• A map can become more useful once a destination is more defined
  • Meta-data helps see usefulness in network mapping (understanding more about the individuals involved can help us see why we’re interested in relationships)

Skillsets of network weavers

  • Builds off this SSIR article, the Dawn of System Leadership
  • Hold discomfort: with tensions, with struggle
  • Rather than saying “no” (which is also a useful skill) we can learn to say “talk to X person” instead
  • “Strategic vulnerability:” vulnerability is useful in building trust, we could learn to do so in order to build trust when we want to.  Rather than dumping our emotions on people, we can choose to share appropriately so we can get closer incrementally.
  • Be able to hone in on the value added for this work and communicate that effectively – why is it important?

Useful tools and resources

  • Habits of a systems thinker card deck (link to PDF; link to purchase)
  • Core Strengths: Norma Wong – I don’t have a good source for this, do you?
  • Creative Confidence (IDEO book and TED talk; their toolkit)
  • Dan Milstein: Risk, Information, Time and Money (talk on YouTube from the Lean Startup Conference) — startups work under extreme uncertainty
  • Book: Connected to Change the World (Review by Beth Kanter; PDF of the introduction)
  • Leadership and Networks: New Ways of Developing Leadership in a Highly Connected World (Oct 2012)  (PDF; info)

New ideas that emerged

  • The concept of duality: of being two things at once.
    • Our brains like simplicity and to be able to fit things into boxes.  It’s how we process information – otherwise we’d be overloaded.  A common response to several of the tensions mentioned above is to want to resolve the dissonance to one or the other.  However, an alternative perspective is to how things actually can be two opposing things at once.  (One metaphor I hold for this is thinking about light as a particle and a wave, but that’s awfully nerdy.)  Do you have any good examples of this?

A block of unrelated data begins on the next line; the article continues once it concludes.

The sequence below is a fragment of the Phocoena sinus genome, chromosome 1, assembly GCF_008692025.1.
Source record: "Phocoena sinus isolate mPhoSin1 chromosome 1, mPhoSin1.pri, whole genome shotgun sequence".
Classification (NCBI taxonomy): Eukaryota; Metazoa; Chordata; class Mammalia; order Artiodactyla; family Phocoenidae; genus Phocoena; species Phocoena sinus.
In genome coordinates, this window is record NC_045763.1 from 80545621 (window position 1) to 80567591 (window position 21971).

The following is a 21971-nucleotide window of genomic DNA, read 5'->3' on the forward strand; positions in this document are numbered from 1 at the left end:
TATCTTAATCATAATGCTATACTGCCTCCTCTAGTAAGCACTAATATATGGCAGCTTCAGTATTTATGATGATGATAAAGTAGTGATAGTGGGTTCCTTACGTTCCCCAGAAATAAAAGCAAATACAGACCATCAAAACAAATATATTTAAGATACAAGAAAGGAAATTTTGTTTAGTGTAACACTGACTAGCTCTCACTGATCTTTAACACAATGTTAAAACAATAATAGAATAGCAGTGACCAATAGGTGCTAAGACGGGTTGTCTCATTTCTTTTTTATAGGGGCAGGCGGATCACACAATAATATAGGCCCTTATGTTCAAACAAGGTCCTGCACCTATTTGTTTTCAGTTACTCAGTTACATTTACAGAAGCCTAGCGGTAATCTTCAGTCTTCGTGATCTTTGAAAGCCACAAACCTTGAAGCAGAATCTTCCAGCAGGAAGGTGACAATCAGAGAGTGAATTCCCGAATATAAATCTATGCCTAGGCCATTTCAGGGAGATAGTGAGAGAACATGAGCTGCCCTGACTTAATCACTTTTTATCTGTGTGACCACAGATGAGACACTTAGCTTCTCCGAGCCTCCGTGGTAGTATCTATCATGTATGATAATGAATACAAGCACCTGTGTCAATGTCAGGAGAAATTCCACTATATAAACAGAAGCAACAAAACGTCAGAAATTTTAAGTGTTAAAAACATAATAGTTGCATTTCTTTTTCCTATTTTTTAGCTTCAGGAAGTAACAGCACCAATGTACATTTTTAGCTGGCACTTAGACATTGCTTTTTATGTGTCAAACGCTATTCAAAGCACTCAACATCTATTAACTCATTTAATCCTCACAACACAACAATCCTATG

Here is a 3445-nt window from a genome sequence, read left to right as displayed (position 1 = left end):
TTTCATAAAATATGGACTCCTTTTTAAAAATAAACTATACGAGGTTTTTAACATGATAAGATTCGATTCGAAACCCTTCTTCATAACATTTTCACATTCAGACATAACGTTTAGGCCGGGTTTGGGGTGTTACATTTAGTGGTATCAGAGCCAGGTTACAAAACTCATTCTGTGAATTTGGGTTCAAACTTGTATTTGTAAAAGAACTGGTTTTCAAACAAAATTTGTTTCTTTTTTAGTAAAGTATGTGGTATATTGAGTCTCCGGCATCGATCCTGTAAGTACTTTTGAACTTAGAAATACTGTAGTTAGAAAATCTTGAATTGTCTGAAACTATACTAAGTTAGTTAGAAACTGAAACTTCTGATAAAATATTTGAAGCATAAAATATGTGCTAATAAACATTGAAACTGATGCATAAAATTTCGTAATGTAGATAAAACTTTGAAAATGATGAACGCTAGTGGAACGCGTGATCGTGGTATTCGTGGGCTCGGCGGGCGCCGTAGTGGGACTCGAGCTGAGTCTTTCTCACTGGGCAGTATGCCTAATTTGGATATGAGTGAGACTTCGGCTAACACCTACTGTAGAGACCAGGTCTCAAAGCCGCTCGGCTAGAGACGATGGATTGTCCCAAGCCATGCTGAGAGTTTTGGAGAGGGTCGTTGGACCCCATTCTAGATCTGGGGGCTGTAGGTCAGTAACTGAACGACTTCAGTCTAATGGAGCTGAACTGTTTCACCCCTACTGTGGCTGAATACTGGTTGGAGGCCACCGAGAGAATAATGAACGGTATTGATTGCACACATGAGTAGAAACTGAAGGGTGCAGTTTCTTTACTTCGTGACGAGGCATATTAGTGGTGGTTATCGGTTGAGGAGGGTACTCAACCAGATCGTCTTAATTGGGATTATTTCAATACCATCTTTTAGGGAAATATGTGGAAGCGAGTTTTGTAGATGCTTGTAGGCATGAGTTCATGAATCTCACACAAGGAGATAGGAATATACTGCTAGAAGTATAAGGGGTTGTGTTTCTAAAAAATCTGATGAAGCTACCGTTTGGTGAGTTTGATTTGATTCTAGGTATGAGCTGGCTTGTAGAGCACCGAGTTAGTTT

• Creating a glossary of common terms to build out a more shared understanding of this work.  Here’s one related example (link to PDF), called Keywords: Building a Language of Systems Change
  • “Why are networks useful for organizing?” would be a great topic for a publication.  Kumu recently shared a presentation on the usefulness of social network analysis, but an even simpler version would be helpful too.
  • Network weaving 101 – an infographic that includes tips, best practices, mindsets, behaviors, tools, tech, etc.
  • I should build out and release my collaborative tools flowchart.

Well if you’ve made it this far down the page and/or have found any of this useful, I’d love to talk to you.  Do consider reaching out and connecting — let’s nerd out together!

2 comments on “Reflections from talking to people who love networks

  • I love that you continue to blog what you’re learning as you’re learning, Ari! One quick thought on your statement, “A good networker should meet a lot of people.” I don’t agree with that. Find people who share your values, who stimulate you, and around whom you feel alive. Own your own story and interests when you interact with people. Develop relationships that are authentic and meaningful.

    When it comes to connectedness, what matters most is quality, not quantity.